The G20 groups the world’s richest countries as well as important emerging markets and has become the primary decision-making body for global economic affairs. It also includes the European Union, as well as representatives from the International Monetary Fund and the World Bank. In the past, its meetings have invited other key leaders and organizations.

Ottawa has issued a contract to print up 47,700 laminated accreditation badges, for both the G20 summit and for the G8 summit in Huntsville, Ont., being held just before.

But the G20 summit will displace far more people than it draws in.

The Toronto Blue Jays are scheduled to play against the Philadelphia Phillies on both June 26 and June 27, in Toronto. The Rogers Centre, where the games are normally held, is virtually next door to the Convention Centre, and will almost certainly be encompassed in the security zone that is always set up to protect world leaders at summits. So discussions are underway to move at least one of the games, sources said.

The Gay Pride Parade, which usually draws over a million visitors from around the world, has already been pushed back a week.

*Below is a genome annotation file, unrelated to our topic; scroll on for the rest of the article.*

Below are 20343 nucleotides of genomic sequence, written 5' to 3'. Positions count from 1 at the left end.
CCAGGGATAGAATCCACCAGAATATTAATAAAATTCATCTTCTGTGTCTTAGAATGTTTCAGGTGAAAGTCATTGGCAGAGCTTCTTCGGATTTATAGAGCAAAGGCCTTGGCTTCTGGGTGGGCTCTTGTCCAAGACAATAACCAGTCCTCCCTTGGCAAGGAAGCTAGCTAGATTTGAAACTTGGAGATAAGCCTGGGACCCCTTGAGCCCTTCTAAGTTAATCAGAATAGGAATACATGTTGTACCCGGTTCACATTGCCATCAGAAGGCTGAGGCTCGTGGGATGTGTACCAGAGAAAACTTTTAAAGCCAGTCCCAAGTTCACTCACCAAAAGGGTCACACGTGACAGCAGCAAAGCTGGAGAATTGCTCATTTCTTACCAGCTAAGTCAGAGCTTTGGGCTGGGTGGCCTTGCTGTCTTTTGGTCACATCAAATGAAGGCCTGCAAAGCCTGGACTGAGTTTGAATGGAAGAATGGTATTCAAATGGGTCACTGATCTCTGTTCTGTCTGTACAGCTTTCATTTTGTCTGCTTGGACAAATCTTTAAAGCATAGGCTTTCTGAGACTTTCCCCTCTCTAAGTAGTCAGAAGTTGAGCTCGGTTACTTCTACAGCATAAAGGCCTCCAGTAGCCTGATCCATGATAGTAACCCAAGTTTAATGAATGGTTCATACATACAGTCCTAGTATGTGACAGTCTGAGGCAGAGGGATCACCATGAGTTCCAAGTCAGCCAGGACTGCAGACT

Normally, the parade is held on the last weekend in June, after a week of festivities. The parade is meant to commemorate New York City’s Stonewall Riots of June 28, 1969.

Organizers have postponed everything by a week in anticipation of summit activities. Still, gay pride activities will start just before the summit, on June 25, and build up to a parade a week after the summit, on July 4.

As for the media, Ottawa had initially booked the Toronto Congress Centre near Toronto’s international airport, but then had a change of heart and decided to put the media centre downtown.

Ottawa is spending up to $2.6 million to set up a host broadcasting system that will pipe news conferences and photo-ops into the media centres for both the G8 and the G20, documents show.

The G20 planning lags behind arrangements being made for the G8 summit in Ontario’s cottage country, north of Toronto.

There, officials have been working on logistics for a year and a half. They’re building new structures and investing millions of dollars in upgrades and beautification efforts. They’re well-advanced in setting up a security perimeter and making arrangements for protesters.

By contrast, G20 planning got off to a late start. Ottawa was not able to confirm until last September that it would host the summit. And a host city was not formally announced until December.

Still, officials say some of the preparatory work for the G20 was already done for the G8, and there should be no problem getting ready by June, especially since Toronto is well equipped to handle large crowds.

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G20’s Toronto location to bump baseball, pride activities

February 12, 2010

The federal government will hold June’s G20 summit on the edge of Toronto’s financial district, a decision that will close a large swath of downtown — and sideline baseball fans — as the city kicks off gay pride week.